9th Circuit Says Plaintiff Had Standing to Sue Spokeo for Fair Credit Reporting Violations
Robins sued Spokeo alleging that Spokeo reported incorrect information about him—that he held a graduate degree and was wealthy—and this caused him difficulty in his job search and other harm. He alleged claims under the Fair Credit Reporting Act and the California unfair competition statute. The district court dismissed the initial complaint, found that the amended complaint adequately alleged standing, then revisited its second ruling and dismissed the case on the basis of Article III Standing. (Previous posts here and here.) The trial court’s eventual dismissal of Robins’s claim was premised on the conclusion that Robins did not adequately plead “injury in fact” and any injuries were not “fairly traceable” to Spokeo’s allegedly wrongful conduct. The Ninth Circuit reverses and says Robins adequately alleged standing because he alleged his statutory rights were violated. (There’s an interesting Section 230 defense lurking in the background, but the district court treated it in a cursory manner and it’s not discussed at all in the appellate ruling.)
The court affirms that violations of statutory rights supported by private causes of action are typically enough to confer Article III standing. The court also affirms that all statutory violations do not necessarily require a showing of actual damages—it’s up to Congress to determine what level of damage a plaintiff is required to show.
Of course, there are constitutional limits on Congress’ ability to confer standing. Congress may turn otherwise unrecognized injuries into causes of action subject to two limitations: (1) plaintiff has to be “among the injured,” and (2) the statutory right has to remedy some individual, rather than collective, harm. The court says this standard is easily satisfied here. The injury at issue dealt with Robins’s own personal information, and Congress is not trying to remedy any collective harm.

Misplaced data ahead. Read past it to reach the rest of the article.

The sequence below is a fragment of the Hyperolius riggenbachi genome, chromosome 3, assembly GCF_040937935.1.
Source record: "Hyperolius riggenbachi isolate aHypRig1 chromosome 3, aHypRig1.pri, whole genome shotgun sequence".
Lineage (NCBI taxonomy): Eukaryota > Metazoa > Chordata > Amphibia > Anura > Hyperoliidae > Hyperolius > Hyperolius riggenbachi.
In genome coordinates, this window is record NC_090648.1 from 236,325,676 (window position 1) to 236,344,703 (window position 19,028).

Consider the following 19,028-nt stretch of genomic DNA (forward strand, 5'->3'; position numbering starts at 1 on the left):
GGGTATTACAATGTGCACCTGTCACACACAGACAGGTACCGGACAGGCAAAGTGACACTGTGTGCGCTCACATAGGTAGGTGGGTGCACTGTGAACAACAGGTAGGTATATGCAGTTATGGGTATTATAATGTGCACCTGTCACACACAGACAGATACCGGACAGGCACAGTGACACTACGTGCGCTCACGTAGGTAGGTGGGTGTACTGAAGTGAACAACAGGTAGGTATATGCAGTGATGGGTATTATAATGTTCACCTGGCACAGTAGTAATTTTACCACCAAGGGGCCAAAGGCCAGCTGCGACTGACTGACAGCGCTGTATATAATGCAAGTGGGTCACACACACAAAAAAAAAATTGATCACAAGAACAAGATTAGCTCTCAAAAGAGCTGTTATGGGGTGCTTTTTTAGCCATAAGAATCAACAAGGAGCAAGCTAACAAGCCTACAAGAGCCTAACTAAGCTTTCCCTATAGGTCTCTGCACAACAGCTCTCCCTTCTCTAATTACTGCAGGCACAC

Finally, almost as an afterthought, the court addresses causation and redressability, two other elements of standing. The court says that where there’s a statutory right enforced via a private right of action, these two elements “will usually be satisfied.”
This lawsuit is in the very early stages, but it could have wide-ranging implications affecting a number of companies who trade in personal data. It’s a creative way to go after a data broker, using a creative but possibly unforeseen use of the fair credit reporting statute.
It’s tough to know what to make of this ruling. That Congress can create statutory rights isn’t exactly earth-shattering. That this ability is subject to certain limitations is also not surprising. In the sphere of legal issues addressed by this blog, it seems it difficult to conceive of a right created by Congress that would bump into these limitations. Certainly, when it comes to informational injury, the court’s ruling shows that if Congress wants to create statutory injuries, Article III requirements are not going to be much of a limitation. And to the extent the statute confers a private right of action without specifying any required damage showing, plaintiffs will be able to easily get past a standing challenge by alleging credible facts that amount to a statutory violation.
Maybe the district court took too narrow of a view of Article III standing. On the other hand, the result may be specific to the nature of the statute. What result if the injury at issue were defined by state statutory or common law? Krottner v. Starbucks is an older data point that points in the direction of a broad understanding of Article III standing by the Ninth Circuit. It’s tough to tell, but as a defendant I would no longer bank on getting these types of lawsuits thrown out on Article III standing grounds. (See also Sneed v. AEI/Aaron’s, 1:13-cv-982-TWT (N.D. Ga. Dec. 18, 2013) (declining to dismiss invasion of privacy claims notwithstanding plaintiff’s allegation of improper tracking and information collection on information and belief).) It’s too early to say that there’s a reversal in the trend, but courts have typically tossed privacy plaintiffs out of court. Lately we’ve seen a smattering of cases that survive.
Case citation: Robins v. Spokeo, Inc., 11-56843 (9th Cir. Feb. 4, 2014) [pdf]